When the first and second tips 20 and 22 have moved longitudinally toward one another to the extent that the second loop 32 can be caused to engage the second groove 26, this action is taken. It will be particularly noted in FIGURE 4 that due to the length of the tab 74, the eye 78 of the cord 34 is disposed away from the second tip 22 and does not interfere with placement of the second loop 32 in the second groove 26. After the second loop 32 has been placed in the second groove 26, upward movement on the bow A is relaxed, and the bow is in a strung condition.
To unstring the bow, the invention is used as shown in FIGURE 7, with the first and second tips 20 and 22 being moved longitudinally towards one another to the extent that the second loop 32 can be disengaged from the second groove 26. Of course, during use of the bow for shooting, the first and second cups 36 and 38 are removed from the first and second tips 20 and 22 respectively, with the bow stringer being carried in the users pocket 88 or folded to be carried in another compact configuration by the user.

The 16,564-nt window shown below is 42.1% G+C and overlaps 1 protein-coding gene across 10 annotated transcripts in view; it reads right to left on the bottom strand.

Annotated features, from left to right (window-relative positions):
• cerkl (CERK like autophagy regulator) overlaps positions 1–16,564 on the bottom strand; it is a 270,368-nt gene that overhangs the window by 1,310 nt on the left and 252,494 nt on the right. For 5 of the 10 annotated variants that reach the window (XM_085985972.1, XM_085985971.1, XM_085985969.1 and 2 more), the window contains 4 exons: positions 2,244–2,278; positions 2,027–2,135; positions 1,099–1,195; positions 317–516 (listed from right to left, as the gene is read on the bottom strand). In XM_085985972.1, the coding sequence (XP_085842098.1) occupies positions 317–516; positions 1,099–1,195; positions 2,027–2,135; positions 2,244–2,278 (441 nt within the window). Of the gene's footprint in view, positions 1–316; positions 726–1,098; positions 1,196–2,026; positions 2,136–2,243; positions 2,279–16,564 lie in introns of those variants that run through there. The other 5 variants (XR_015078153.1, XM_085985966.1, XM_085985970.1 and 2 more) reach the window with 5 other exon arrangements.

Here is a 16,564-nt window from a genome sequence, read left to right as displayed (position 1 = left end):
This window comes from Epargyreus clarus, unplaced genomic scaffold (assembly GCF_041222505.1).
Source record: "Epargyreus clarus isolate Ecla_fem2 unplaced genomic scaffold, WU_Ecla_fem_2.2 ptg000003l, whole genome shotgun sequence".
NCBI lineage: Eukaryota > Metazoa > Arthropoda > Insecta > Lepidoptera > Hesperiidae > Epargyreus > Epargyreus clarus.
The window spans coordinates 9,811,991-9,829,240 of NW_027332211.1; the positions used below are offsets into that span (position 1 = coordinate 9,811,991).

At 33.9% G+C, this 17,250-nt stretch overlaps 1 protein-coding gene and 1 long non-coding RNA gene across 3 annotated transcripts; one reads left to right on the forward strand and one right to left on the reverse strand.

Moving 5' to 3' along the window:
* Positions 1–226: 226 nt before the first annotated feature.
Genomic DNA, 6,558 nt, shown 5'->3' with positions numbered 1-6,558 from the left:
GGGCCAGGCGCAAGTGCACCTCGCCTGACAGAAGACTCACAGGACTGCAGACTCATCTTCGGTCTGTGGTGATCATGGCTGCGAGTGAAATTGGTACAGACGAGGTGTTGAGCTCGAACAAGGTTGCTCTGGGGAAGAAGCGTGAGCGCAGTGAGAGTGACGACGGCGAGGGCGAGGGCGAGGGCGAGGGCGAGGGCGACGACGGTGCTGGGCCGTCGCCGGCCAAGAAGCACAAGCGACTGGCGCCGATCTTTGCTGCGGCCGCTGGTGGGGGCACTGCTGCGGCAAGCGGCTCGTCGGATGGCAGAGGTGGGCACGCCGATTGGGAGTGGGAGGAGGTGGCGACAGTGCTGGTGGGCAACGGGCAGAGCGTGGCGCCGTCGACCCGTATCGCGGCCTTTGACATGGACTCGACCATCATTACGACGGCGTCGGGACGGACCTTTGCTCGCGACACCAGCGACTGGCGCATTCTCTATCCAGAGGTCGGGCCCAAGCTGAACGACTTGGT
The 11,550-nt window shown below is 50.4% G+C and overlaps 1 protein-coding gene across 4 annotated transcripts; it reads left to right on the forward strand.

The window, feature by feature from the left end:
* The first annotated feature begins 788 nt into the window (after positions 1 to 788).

While in describing the invention the first and second cups 36 and 38 have been illustrated as being formed from T-shaped sheets 40 and 62 respectively of a material such as leather, it will be apparent that should it be desired, these cups can be molded from an appropriate material such as a polymerized resin, or the like, and used in the same manner as illustrated in FIGURES 3 and 4.
While the invention herein shown and described is fully capable of achieving the objects and providing the advantages hereinbefore mentioned, it is to be understood that it is merely illustrative of the presently preferred embodiment of the invention, and that I do not mean to be limited to the details of construction herein shown other than as defined in the appended claims.
1. In combination a bow including a riser having limbs, recurves and tips extending in opposite directions therefrom, said tips having first and second circumferentially extending grooves formed therein that taper towards one another, a string having first and second loops on the ends thereof engageable in said grooves, and a compact device capable of being carried in a users pocket to string said bow, said device including:
(a) a cord of substantially greater length than said string with said first and second loops;